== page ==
Creativity in music is also under assault. Prior to the 1980s, cities had a smorgasbord of music to choose from when stations were not part of some giant conglomerate. Stations competed for listeners and new musical styles could emerge when the playing field was level. Compare that to today’s music scene which is controlled by a very small number of giant corporations. You can drive the width of this country and listen to the same play list repeated in every town. It’s all preprogrammed in a central location and local stations just send out the signals. And if you think bad music is the only consequence of this system, go back and read about the chemical spill in Minot, Mont. in 2002. Since all the stations were owned by a single company, and all were broadcasting the national feed, there was not one single disc jockey on duty to help issue evacuation orders to the people of Minot.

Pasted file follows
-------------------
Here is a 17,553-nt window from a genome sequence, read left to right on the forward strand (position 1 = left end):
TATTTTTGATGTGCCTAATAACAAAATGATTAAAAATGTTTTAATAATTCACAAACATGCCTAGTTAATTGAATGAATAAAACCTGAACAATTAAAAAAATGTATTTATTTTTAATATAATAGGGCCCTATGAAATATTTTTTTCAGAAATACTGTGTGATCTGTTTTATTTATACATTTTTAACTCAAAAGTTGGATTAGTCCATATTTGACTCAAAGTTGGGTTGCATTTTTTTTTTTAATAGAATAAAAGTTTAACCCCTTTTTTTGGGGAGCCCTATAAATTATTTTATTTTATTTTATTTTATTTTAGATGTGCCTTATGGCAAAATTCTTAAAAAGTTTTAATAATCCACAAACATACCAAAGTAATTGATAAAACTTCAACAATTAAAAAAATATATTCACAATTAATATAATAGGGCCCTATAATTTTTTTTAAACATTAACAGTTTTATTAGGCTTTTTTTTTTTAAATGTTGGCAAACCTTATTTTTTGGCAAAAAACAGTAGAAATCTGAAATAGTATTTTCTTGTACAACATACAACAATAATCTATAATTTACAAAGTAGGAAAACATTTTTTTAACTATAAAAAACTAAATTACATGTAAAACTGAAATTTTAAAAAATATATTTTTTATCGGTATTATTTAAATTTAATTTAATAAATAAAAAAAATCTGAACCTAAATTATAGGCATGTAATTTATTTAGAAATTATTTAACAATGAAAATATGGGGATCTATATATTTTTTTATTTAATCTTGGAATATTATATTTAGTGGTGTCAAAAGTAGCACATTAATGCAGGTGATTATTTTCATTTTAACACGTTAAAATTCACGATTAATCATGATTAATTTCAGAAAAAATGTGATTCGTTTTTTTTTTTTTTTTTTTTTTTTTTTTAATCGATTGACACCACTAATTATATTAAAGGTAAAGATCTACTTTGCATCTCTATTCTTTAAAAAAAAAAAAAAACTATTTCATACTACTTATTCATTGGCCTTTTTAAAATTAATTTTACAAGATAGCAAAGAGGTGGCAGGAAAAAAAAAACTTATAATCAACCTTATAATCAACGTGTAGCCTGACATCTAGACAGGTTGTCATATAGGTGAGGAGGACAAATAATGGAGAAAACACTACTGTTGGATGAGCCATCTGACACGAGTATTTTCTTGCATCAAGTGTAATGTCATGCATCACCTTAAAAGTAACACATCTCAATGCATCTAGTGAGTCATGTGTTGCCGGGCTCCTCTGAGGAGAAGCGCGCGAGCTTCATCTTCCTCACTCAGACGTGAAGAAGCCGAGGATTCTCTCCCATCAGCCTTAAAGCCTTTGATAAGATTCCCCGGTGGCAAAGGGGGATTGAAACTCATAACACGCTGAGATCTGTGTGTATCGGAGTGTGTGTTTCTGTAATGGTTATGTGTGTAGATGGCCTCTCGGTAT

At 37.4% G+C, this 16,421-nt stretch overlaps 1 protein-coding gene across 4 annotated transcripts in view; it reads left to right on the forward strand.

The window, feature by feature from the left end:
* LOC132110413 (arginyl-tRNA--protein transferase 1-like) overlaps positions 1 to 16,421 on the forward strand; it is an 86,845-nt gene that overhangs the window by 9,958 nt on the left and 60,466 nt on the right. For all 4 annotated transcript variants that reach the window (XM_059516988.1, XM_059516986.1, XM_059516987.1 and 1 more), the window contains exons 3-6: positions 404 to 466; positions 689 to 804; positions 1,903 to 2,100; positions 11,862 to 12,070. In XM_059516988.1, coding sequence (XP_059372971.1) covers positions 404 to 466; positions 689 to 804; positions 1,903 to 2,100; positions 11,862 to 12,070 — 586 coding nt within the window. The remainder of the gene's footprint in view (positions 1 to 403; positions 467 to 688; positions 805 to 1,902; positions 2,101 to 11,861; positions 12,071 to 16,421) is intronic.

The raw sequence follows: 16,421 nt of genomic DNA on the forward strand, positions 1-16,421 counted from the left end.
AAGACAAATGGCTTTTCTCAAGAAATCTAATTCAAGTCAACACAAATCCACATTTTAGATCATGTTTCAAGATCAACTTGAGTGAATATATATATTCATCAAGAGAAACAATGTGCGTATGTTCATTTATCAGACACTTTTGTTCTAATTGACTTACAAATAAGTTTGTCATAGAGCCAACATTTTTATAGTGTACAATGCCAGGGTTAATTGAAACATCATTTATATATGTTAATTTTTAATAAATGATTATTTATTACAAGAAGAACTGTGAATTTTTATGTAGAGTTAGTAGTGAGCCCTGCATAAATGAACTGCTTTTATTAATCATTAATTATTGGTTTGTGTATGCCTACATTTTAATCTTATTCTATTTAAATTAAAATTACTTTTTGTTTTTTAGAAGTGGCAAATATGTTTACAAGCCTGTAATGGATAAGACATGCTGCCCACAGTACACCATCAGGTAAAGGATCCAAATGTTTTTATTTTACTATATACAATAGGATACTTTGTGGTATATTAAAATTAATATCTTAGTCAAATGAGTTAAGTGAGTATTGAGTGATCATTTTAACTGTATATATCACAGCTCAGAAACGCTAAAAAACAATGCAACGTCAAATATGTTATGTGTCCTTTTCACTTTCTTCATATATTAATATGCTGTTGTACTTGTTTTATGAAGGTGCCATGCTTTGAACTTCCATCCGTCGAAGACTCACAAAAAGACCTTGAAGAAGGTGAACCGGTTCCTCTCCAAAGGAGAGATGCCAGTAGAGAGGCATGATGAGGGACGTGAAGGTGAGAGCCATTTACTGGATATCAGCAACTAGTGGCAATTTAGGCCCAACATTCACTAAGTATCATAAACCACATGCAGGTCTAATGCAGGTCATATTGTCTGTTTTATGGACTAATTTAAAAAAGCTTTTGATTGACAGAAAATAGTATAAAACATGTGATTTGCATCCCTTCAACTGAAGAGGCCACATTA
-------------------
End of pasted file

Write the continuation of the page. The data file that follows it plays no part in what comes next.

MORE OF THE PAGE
But now it seems the Obama administration has changed course. The Guardian has said proposed FCC rules to allow wealthy corporations to exploit the fastest parts of the Internet would “axe murder net neutrality.” The ACLU claims that “barriers to innovation will rise, the marketplace of ideas on the Internet will be constrained, and consumers will ultimately pay the price.” Casey Rae of The Future of Music Coalition warns that “the Internet will be carved into a fast lane for well-heeled corporations and dirt road for the rest of us.”